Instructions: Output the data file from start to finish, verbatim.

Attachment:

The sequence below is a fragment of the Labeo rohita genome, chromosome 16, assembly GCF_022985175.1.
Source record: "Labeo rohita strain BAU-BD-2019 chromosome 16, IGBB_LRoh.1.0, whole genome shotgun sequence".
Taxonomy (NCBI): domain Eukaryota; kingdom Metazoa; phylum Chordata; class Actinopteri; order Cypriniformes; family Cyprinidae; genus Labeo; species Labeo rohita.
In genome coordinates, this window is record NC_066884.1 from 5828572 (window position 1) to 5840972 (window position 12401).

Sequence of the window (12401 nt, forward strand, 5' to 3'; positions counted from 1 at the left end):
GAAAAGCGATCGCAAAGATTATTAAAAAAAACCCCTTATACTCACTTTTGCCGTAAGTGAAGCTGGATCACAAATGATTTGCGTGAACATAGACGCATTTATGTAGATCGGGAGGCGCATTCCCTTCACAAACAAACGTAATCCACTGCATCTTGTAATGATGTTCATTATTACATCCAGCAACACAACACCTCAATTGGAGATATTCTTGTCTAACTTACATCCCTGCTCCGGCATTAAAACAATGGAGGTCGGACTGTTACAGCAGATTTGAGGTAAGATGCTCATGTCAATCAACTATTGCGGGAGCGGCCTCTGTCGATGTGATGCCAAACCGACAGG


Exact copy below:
The sequence below is a fragment of the Labeo rohita genome, chromosome 16, assembly GCF_022985175.1.
Source record: "Labeo rohita strain BAU-BD-2019 chromosome 16, IGBB_LRoh.1.0, whole genome shotgun sequence".
Taxonomy (NCBI): domain Eukaryota; kingdom Metazoa; phylum Chordata; class Actinopteri; order Cypriniformes; family Cyprinidae; genus Labeo; species Labeo rohita.
In genome coordinates, this window is record NC_066884.1 from 5828572 (window position 1) to 5840972 (window position 12401).

Sequence of the window (12401 nt, forward strand, 5' to 3'; positions counted from 1 at the left end):
GAAAAGCGATCGCAAAGATTATTAAAAAAAACCCCTTATACTCACTTTTGCCGTAAGTGAAGCTGGATCACAAATGATTTGCGTGAACATAGACGCATTTATGTAGATCGGGAGGCGCATTCCCTTCACAAACAAACGTAATCCACTGCATCTTGTAATGATGTTCATTATTACATCCAGCAACACAACACCTCAATTGGAGATATTCTTGTCTAACTTACATCCCTGCTCCGGCATTAAAACAATGGAGGTCGGACTGTTACAGCAGATTTGAGGTAAGATGCTCATGTCAATCAACTATTGCGGGAGCGGCCTCTGTCGATGTGATGCCAAACCGACAGG